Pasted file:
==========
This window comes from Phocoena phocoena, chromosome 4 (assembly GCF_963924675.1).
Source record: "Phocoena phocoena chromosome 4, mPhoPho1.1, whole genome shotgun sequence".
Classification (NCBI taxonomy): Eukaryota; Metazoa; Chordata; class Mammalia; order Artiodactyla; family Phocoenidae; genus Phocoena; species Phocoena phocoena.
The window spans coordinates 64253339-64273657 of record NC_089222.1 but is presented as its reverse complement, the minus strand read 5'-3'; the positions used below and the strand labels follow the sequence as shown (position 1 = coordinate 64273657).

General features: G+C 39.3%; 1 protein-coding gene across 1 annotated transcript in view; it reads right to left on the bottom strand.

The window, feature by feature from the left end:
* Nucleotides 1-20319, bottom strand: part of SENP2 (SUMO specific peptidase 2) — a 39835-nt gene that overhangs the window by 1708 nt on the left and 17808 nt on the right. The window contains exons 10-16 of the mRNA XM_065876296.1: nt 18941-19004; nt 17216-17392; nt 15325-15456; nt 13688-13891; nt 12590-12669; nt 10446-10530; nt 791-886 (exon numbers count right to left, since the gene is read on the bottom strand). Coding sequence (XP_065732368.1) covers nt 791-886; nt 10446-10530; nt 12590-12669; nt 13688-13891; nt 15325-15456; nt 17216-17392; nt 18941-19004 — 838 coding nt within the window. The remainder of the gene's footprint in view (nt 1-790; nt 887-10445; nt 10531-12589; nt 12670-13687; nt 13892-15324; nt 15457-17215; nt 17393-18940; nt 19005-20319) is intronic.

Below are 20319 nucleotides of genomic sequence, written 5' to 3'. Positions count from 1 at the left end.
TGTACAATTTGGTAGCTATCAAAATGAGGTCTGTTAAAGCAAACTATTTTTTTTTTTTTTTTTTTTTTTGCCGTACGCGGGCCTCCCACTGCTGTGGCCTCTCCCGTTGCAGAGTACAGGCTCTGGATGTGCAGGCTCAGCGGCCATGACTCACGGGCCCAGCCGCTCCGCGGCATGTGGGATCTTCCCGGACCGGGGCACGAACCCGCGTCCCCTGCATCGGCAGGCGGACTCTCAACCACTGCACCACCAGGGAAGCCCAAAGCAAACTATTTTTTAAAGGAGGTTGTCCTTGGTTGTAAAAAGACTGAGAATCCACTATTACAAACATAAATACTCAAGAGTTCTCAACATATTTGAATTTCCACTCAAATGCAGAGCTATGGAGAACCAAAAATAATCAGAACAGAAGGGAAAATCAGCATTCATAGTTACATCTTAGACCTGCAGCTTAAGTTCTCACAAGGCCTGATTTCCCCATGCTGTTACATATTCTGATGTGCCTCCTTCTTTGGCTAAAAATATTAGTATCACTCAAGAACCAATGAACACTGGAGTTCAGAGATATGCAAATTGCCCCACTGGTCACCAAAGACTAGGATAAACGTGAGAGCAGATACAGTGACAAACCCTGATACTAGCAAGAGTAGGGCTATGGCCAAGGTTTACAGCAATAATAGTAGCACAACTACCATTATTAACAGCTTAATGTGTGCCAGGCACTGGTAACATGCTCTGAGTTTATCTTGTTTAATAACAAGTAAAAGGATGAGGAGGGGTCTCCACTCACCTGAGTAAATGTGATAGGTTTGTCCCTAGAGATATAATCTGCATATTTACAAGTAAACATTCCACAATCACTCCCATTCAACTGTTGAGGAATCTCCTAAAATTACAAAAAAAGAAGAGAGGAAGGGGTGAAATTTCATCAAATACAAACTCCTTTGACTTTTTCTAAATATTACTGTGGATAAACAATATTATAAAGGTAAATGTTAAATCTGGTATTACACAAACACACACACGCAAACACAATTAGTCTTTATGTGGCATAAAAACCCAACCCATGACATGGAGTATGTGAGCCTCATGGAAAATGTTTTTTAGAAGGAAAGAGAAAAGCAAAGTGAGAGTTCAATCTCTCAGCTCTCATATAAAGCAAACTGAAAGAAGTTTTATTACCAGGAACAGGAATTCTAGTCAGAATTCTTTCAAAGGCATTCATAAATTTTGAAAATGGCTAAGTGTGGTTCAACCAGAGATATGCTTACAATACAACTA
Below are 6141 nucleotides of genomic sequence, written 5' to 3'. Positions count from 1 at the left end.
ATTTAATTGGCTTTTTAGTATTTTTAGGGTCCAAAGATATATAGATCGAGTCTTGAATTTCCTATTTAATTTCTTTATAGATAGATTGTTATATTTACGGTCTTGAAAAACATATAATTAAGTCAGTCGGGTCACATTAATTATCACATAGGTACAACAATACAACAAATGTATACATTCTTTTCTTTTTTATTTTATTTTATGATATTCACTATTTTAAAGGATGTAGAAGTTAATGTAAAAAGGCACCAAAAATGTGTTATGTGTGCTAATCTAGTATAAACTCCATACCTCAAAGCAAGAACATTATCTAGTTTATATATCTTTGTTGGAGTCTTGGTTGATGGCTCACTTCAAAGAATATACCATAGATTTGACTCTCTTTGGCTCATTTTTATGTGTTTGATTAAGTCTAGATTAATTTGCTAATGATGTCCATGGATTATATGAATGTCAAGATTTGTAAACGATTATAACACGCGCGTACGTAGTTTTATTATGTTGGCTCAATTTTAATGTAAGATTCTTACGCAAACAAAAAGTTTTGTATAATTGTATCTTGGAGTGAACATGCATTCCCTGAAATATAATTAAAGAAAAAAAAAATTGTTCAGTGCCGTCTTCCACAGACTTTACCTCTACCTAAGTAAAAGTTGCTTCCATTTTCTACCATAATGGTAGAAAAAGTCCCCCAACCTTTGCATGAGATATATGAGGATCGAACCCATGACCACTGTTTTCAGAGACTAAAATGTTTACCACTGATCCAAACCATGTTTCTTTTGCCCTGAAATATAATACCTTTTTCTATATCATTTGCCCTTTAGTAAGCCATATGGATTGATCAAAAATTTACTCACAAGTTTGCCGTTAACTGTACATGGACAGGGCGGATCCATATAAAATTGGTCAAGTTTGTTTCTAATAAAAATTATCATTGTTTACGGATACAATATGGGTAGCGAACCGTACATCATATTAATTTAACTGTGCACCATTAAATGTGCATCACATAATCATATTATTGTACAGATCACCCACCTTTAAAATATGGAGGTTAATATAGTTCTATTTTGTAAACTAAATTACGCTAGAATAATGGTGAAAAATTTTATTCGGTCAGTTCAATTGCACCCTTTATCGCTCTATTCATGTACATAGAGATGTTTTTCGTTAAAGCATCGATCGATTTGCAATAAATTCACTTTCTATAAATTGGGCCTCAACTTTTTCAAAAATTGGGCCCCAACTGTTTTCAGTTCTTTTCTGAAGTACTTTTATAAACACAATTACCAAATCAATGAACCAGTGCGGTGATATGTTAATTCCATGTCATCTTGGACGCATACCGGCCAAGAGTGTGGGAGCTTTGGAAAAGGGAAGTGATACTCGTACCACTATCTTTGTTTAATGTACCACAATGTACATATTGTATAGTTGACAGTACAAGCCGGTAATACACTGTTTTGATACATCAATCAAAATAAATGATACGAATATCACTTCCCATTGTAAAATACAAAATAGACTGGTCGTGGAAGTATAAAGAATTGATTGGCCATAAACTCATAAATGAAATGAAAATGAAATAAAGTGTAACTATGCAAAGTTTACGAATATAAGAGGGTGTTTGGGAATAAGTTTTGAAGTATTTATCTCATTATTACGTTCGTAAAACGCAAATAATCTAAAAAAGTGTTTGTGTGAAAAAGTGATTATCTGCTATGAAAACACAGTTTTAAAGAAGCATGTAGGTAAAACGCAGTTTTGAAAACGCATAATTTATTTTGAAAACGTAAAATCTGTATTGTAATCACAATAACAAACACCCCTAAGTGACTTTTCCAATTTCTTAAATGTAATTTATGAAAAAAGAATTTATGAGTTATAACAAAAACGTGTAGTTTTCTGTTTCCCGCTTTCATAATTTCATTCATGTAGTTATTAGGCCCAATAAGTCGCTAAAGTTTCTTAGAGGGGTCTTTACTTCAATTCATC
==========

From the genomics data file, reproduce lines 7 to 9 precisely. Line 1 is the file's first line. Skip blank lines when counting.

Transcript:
* Nucleotides 1-20319, bottom strand: part of SENP2 (SUMO specific peptidase 2) — a 39835-nt gene that overhangs the window by 1708 nt on the left and 17808 nt on the right. The window contains exons 10-16 of the mRNA XM_065876296.1: nt 18941-19004; nt 17216-17392; nt 15325-15456; nt 13688-13891; nt 12590-12669; nt 10446-10530; nt 791-886 (exon numbers count right to left, since the gene is read on the bottom strand). Coding sequence (XP_065732368.1) covers nt 791-886; nt 10446-10530; nt 12590-12669; nt 13688-13891; nt 15325-15456; nt 17216-17392; nt 18941-19004 — 838 coding nt within the window. The remainder of the gene's footprint in view (nt 1-790; nt 887-10445; nt 10531-12589; nt 12670-13687; nt 13892-15324; nt 15457-17215; nt 17393-18940; nt 19005-20319) is intronic.

Below are 20319 nucleotides of genomic sequence, written 5' to 3'. Positions count from 1 at the left end.
TGTACAATTTGGTAGCTATCAAAATGAGGTCTGTTAAAGCAAACTATTTTTTTTTTTTTTTTTTTTTTTGCCGTACGCGGGCCTCCCACTGCTGTGGCCTCTCCCGTTGCAGAGTACAGGCTCTGGATGTGCAGGCTCAGCGGCCATGACTCACGGGCCCAGCCGCTCCGCGGCATGTGGGATCTTCCCGGACCGGGGCACGAACCCGCGTCCCCTGCATCGGCAGGCGGACTCTCAACCACTGCACCACCAGGGAAGCCCAAAGCAAACTATTTTTTAAAGGAGGTTGTCCTTGGTTGTAAAAAGACTGAGAATCCACTATTACAAACATAAATACTCAAGAGTTCTCAACATATTTGAATTTCCACTCAAATGCAGAGCTATGGAGAACCAAAAATAATCAGAACAGAAGGGAAAATCAGCATTCATAGTTACATCTTAGACCTGCAGCTTAAGTTCTCACAAGGCCTGATTTCCCCATGCTGTTACATATTCTGATGTGCCTCCTTCTTTGGCTAAAAATATTAGTATCACTCAAGAACCAATGAACACTGGAGTTCAGAGATATGCAAATTGCCCCACTGGTCACCAAAGACTAGGATAAACGTGAGAGCAGATACAGTGACAAACCCTGATACTAGCAAGAGTAGGGCTATGGCCAAGGTTTACAGCAATAATAGTAGCACAACTACCATTATTAACAGCTTAATGTGTGCCAGGCACTGGTAACATGCTCTGAGTTTATCTTGTTTAATAACAAGTAAAAGGATGAGGAGGGGTCTCCACTCACCTGAGTAAATGTGATAGGTTTGTCCCTAGAGATATAATCTGCATATTTACAAGTAAACATTCCACAATCACTCCCATTCAACTGTTGAGGAATCTCCTAAAATTACAAAAAAAGAAGAGAGGAAGGGGTGAAATTTCATCAAATACAAACTCCTTTGACTTTTTCTAAATATTACTGTGGATAAACAATATTATAAAGGTAAATGTTAAATCTGGTATTACACAAACACACACACGCAAACACAATTAGTCTTTATGTGGCATAAAAACCCAACCCATGACATGGAGTATGTGAGCCTCATGGAAAATGTTTTTTAGAAGGAAAGAGAAAAGCAAAGTGAGAGTTCAATCTCTCAGCTCTCATATAAAGCAAACTGAAAGAAGTTTTATTACCAGGAACAGGAATTCTAGTCAGAATTCTTTCAAAGGCATTCATAAATTTTGAAAATGGCTAAGTGTGGTTCAACCAGAGATATGCTTACAATACAACTA